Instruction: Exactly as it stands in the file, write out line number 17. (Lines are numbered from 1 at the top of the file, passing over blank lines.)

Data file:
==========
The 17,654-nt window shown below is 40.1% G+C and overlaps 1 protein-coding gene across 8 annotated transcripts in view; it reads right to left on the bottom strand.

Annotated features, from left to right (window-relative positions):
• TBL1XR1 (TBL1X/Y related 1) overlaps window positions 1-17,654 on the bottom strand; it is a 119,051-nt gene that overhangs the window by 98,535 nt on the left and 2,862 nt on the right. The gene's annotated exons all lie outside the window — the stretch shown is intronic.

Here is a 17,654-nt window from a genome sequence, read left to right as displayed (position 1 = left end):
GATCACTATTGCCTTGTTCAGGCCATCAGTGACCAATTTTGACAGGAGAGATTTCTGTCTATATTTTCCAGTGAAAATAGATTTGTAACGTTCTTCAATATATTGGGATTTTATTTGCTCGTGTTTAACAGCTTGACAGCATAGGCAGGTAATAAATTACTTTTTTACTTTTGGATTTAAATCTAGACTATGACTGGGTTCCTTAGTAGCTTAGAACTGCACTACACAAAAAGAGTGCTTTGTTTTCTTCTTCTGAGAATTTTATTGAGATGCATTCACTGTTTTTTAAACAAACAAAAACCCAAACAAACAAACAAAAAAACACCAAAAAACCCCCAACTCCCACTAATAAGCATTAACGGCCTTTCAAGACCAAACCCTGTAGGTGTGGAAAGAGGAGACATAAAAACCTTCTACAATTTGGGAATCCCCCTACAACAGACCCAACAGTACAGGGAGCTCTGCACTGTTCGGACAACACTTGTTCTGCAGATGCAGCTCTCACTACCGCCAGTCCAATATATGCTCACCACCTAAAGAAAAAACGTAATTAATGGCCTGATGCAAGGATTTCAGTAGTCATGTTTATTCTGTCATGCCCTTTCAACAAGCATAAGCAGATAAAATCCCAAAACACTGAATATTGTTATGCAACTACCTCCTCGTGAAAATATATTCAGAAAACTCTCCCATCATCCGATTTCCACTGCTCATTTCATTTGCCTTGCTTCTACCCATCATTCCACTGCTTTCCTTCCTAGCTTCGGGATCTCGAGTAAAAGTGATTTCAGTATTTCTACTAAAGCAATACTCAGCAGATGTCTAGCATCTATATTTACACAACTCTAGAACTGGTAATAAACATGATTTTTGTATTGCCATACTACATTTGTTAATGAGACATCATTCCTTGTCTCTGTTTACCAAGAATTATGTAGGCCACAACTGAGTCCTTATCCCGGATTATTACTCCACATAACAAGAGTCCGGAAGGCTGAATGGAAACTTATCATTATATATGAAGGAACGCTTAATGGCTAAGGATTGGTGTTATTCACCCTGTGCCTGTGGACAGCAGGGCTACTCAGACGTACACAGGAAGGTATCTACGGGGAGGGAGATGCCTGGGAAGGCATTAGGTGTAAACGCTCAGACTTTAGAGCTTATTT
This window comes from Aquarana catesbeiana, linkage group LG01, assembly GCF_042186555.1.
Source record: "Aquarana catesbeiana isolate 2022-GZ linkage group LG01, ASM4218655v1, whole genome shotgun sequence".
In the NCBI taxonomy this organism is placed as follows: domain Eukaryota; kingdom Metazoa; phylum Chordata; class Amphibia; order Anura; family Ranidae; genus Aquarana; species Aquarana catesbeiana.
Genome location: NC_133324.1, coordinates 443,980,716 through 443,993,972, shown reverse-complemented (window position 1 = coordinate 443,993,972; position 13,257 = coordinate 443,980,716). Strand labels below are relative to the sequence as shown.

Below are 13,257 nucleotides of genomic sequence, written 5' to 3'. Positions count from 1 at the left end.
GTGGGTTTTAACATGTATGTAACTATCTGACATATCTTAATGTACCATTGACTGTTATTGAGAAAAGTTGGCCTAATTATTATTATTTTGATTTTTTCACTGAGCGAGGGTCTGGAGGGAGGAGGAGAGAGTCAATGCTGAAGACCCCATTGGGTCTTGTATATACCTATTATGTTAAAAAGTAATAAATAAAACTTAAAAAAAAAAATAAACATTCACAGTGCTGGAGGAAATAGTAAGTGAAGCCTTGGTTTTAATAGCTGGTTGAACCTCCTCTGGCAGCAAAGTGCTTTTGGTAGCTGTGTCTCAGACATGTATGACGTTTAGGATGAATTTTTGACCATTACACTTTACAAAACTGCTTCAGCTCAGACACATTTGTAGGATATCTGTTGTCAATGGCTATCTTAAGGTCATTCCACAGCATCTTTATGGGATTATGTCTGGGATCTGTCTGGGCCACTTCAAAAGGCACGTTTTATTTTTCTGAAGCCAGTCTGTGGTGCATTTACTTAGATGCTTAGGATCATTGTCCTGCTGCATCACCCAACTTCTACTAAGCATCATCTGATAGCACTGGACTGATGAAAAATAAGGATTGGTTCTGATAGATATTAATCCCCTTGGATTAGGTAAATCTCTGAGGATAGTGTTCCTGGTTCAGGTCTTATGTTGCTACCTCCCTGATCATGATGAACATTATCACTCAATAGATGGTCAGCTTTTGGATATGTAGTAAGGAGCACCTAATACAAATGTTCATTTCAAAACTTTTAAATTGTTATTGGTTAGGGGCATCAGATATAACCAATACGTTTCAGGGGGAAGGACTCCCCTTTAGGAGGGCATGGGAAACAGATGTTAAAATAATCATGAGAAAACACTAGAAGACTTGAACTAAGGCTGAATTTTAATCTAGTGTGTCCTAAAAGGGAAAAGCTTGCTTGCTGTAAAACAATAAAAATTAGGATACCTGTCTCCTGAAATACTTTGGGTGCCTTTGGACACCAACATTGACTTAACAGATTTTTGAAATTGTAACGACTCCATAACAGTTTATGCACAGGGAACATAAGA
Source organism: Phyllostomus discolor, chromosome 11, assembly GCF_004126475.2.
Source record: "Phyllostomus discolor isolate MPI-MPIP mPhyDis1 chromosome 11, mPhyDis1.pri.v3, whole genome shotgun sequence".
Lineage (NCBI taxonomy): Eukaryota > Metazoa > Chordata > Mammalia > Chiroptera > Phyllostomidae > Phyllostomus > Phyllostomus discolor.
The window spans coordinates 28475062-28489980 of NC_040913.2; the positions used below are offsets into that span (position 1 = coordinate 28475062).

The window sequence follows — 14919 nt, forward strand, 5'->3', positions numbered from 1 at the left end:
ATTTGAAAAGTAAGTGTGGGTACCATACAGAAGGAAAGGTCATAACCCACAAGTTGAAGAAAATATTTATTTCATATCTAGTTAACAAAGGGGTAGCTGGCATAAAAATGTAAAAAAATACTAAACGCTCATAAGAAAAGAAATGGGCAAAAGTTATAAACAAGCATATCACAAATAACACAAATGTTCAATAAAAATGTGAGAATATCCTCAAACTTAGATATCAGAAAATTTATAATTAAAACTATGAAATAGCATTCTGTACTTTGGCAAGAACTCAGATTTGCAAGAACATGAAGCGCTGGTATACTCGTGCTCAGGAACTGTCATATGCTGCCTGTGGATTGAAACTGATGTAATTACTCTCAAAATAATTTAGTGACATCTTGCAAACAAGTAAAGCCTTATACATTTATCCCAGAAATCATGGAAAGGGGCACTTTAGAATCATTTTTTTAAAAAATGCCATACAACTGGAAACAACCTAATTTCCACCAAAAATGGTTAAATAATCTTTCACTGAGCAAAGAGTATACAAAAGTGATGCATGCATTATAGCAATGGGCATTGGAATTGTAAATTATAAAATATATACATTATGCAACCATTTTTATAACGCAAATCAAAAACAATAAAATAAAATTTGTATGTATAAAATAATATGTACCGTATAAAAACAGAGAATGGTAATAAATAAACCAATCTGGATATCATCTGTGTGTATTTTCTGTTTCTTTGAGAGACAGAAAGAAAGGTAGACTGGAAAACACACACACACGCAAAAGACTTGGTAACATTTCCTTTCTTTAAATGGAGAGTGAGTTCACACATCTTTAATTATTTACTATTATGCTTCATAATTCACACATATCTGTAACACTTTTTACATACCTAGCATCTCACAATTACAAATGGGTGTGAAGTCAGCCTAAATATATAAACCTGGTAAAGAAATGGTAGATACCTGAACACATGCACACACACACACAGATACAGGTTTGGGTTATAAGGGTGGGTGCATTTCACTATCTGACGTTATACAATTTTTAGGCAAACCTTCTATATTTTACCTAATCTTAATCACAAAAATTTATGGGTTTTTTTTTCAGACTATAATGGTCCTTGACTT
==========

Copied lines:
ATTTGAAAAGTAAGTGTGGGTACCATACAGAAGGAAAGGTCATAACCCACAAGTTGAAGAAAATATTTATTTCATATCTAGTTAACAAAGGGGTAGCTGGCATAAAAATGTAAAAAAATACTAAACGCTCATAAGAAAAGAAATGGGCAAAAGTTATAAACAAGCATATCACAAATAACACAAATGTTCAATAAAAATGTGAGAATATCCTCAAACTTAGATATCAGAAAATTTATAATTAAAACTATGAAATAGCATTCTGTACTTTGGCAAGAACTCAGATTTGCAAGAACATGAAGCGCTGGTATACTCGTGCTCAGGAACTGTCATATGCTGCCTGTGGATTGAAACTGATGTAATTACTCTCAAAATAATTTAGTGACATCTTGCAAACAAGTAAAGCCTTATACATTTATCCCAGAAATCATGGAAAGGGGCACTTTAGAATCATTTTTTTAAAAAATGCCATACAACTGGAAACAACCTAATTTCCACCAAAAATGGTTAAATAATCTTTCACTGAGCAAAGAGTATACAAAAGTGATGCATGCATTATAGCAATGGGCATTGGAATTGTAAATTATAAAATATATACATTATGCAACCATTTTTATAACGCAAATCAAAAACAATAAAATAAAATTTGTATGTATAAAATAATATGTACCGTATAAAAACAGAGAATGGTAATAAATAAACCAATCTGGATATCATCTGTGTGTATTTTCTGTTTCTTTGAGAGACAGAAAGAAAGGTAGACTGGAAAACACACACACACGCAAAAGACTTGGTAACATTTCCTTTCTTTAAATGGAGAGTGAGTTCACACATCTTTAATTATTTACTATTATGCTTCATAATTCACACATATCTGTAACACTTTTTACATACCTAGCATCTCACAATTACAAATGGGTGTGAAGTCAGCCTAAATATATAAACCTGGTAAAGAAATGGTAGATACCTGAACACATGCACACACACACACAGATACAGGTTTGGGTTATAAGGGTGGGTGCATTTCACTATCTGACGTTATACAATTTTTAGGCAAACCTTCTATATTTTACCTAATCTTAATCACAAAAATTTATGGGTTTTTTTTTCAGACTATAATGGTCCTTGACTT